In Class

August 5, 2017 at 12:00 pm

Invading New Territory

Taken at Strouds Run State Park

Hello! My name is Ashley Harrington ’18 and this is hopefully the first of many blog posts! In the beginning of May of this year I embarked on a journey of an internship with the Athens Conservancy.

The Athens Conservancy is a non-profit land trust organization that focuses on bettering the lives of the fauna and flora around our city of Athens. The organization takes pride in making sure the nature stays natural, they own and manage many acres of land and is always working with the community of Athens landowners to make conservation easements. Conservation easements are documentation stating an understanding between the landowners and land trust, in this case the Athens Conservancy. These easements limit the use of the land for conservation and for the  ultimate benefit for further use in the future or just for the sake of saving a piece of the natural world.  When visiting the their website you can look at maps to see which areas are open for recreational use and the Athens Conservancy does a huge good by using these beautiful areas to teach the community what our native plants can look like when well taken care of. Their mission: to protect natural areas in Athens County, Ohio, and neighboring counties. The Athens Conservancy is made up of a Board of Directors that meet once a month to discuss all the projects that they manage while also discussing new conservations easements and new map routes for bikers, hikers and even horse-riders.

For my internship I get to work hands-on at one of the preserves they are currently trying to clean up. Another activity that the Conservancy organizes besides helping with conservation easements is controlling the non-native plants in the areas in which they preserve. I am one of the interns or volunteers helping restore the Blair Preserve in Strouds Run State Park which is the only backpacking campsite in Athens County.  I work in this very specific area to help clean up the trail so the public can see the beautiful native plants where we live. Before this internship I only had experience being outdoors like hiking or playing outside. But on the first day of my internship I was guided into another world of beauty within nature that I could’ve never imagined.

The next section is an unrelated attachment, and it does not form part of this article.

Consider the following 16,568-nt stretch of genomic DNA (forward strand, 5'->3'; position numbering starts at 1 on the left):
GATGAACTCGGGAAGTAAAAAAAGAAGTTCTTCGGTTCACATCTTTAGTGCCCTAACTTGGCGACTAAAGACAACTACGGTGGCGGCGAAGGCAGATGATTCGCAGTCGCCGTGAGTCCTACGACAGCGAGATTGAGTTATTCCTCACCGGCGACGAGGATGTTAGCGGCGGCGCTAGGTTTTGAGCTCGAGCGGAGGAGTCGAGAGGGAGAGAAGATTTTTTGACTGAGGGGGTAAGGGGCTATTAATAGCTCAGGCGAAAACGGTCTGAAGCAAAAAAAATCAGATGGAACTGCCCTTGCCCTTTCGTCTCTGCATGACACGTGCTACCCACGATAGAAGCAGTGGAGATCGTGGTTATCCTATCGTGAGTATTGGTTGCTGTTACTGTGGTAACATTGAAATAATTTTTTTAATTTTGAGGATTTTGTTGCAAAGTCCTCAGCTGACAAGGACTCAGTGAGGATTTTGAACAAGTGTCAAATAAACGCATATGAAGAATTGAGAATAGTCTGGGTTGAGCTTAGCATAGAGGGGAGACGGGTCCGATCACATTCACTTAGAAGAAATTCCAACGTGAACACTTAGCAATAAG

Also before this internship I only had experience y being outdoors like hiking or playing outside. I had not worked in the woods nor had I worked with non-humans and typically marine species in the past so I was indeed worried.  After meeting Phillip D. Cantino who is a current board member of the organization’s Board of Directors. He was the one who initially interviewed me and got me excited to start working in the field for the first time. Dr. Cantino is oversees and manages what goes on at the Blair Preserve.

In the field I work with a graduate student, Morgan Varner ’17 and each day we walk to a small area they already picked out for us to work on that day.  I always enjoy the recap and what I should be looking out for, but the most troublesome and prominent invasive species I have encountered so far are Rosa Multiflora and Lonicera Japonica. Through working with Morgan I learned how to properly remove all the invasive plants while also making sure not to harm the native ones. In the beginning of my internship I worked with Bill Rucker who also works for the Conservancy as the one who sprays the larger and more overpowering invasive species. We worked together getting many of the smaller easier to grab plants but throughout my internship Dr. Cantino, Morgan and Bill have all taught me how to use many tools in the field in order to remove larger more dominating plants while also learning how to be safe with the tools for myself and others working around me.


I have been getting an inside look on all the work the Athens Conservancy does for the community and when speaking to board members I can see how much work, respect and passion goes into managing these land trusts. It is a huge responsibility and honor to be able to do what all this organization does.  I was welcomed with open arms to volunteer and they are ALWAYS open to more volunteers willing to learn and help out with removing invasive plants or volunteer in other areas. They also offer occasional paid internships so feel free to visit the website to see resources on trails and to contact them for more information!



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